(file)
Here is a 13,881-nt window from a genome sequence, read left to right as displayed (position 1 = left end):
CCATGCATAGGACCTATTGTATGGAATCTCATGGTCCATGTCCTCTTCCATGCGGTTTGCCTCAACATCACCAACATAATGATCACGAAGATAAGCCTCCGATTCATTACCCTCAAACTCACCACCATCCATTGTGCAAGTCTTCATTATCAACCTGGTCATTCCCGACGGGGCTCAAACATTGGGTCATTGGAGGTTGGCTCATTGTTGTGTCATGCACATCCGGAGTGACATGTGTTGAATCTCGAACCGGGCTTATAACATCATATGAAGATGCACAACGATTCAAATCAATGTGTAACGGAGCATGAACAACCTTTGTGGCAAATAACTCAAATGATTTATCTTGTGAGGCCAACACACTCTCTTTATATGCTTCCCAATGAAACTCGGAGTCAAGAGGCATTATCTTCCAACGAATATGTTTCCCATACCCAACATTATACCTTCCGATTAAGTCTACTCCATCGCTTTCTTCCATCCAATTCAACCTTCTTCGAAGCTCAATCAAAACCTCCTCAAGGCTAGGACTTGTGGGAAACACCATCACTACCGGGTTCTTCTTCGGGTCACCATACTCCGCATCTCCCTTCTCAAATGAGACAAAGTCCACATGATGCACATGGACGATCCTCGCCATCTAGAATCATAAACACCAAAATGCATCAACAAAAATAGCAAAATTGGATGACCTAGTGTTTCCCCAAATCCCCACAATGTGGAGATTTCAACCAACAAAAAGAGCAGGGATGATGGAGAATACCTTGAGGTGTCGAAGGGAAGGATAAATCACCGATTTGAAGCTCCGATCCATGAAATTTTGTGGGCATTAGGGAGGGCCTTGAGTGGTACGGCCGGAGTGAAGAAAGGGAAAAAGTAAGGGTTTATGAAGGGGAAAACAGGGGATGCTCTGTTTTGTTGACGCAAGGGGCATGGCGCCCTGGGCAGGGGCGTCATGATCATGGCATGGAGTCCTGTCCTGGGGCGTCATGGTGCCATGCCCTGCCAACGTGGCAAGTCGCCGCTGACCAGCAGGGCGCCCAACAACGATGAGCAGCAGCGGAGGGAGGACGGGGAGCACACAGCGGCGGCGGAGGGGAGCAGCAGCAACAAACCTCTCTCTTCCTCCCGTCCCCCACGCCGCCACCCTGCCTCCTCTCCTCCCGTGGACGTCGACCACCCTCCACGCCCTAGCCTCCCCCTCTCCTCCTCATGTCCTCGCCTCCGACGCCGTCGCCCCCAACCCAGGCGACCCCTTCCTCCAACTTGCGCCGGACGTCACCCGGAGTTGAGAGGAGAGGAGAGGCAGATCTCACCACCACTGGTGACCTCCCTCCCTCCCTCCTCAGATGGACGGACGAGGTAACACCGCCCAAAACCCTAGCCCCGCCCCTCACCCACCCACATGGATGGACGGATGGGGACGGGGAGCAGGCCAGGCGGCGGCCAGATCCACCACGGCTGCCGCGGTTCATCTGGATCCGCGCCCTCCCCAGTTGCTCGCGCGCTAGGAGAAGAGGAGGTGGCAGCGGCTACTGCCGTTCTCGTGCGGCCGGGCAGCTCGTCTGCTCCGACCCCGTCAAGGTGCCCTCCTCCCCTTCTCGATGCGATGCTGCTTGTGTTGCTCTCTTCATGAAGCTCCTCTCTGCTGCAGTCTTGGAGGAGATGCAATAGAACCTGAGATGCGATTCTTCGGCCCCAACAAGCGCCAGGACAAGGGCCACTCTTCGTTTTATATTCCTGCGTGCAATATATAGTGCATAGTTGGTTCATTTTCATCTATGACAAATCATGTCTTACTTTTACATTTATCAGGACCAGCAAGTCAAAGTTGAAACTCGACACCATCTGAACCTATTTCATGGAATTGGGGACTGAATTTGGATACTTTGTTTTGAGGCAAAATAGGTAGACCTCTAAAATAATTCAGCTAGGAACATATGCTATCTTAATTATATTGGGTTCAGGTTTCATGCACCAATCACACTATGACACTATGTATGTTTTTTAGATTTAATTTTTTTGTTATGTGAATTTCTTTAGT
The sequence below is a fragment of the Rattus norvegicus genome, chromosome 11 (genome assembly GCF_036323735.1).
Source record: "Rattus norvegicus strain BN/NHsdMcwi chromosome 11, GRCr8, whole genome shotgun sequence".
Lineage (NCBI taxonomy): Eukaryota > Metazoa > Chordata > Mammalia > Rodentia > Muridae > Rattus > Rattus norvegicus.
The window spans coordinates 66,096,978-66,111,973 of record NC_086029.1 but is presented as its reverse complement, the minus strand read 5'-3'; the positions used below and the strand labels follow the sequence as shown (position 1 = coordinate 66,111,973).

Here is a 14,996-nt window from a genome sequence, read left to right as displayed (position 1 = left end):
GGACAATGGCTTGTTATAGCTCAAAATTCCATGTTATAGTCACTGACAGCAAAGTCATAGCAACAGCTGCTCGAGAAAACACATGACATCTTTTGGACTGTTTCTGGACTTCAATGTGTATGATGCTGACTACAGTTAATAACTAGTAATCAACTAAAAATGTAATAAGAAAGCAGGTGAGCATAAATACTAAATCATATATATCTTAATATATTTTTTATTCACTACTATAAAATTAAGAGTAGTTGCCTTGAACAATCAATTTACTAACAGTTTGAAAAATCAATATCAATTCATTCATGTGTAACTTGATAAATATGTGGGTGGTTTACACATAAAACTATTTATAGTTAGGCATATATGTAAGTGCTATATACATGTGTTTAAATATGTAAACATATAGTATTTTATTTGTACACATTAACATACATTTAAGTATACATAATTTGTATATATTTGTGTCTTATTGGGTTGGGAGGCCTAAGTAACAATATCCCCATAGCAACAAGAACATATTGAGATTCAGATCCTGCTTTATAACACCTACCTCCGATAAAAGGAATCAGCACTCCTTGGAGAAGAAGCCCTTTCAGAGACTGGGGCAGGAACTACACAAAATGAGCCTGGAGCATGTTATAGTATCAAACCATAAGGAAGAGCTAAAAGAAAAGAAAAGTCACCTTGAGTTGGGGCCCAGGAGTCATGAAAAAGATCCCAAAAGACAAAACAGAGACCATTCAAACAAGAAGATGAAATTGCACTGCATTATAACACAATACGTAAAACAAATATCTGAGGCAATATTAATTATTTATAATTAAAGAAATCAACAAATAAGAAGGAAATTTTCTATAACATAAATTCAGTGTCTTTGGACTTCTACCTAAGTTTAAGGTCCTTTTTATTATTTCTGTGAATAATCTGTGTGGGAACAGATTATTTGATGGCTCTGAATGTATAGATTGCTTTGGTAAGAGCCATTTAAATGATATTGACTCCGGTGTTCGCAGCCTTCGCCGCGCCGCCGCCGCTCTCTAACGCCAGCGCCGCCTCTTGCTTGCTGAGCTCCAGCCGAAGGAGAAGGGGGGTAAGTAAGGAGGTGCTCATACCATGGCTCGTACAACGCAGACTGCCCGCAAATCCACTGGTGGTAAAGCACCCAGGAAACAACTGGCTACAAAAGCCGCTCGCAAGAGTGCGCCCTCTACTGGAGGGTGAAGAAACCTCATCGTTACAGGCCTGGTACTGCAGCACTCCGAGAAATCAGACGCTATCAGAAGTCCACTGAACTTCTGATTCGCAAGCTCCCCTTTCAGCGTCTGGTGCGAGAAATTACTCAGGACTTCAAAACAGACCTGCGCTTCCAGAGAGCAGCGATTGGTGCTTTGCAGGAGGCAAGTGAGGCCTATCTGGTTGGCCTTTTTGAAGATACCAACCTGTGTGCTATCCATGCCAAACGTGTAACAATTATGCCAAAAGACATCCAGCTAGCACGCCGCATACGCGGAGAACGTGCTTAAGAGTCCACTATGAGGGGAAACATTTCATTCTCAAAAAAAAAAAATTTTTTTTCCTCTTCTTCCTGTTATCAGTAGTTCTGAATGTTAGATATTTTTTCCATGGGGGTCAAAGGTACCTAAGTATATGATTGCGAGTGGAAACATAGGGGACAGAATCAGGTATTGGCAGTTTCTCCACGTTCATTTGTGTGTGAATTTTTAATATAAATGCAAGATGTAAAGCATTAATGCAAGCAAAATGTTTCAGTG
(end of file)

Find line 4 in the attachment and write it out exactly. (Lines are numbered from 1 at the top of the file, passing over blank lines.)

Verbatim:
Source record: "Rattus norvegicus strain BN/NHsdMcwi chromosome 11, GRCr8, whole genome shotgun sequence".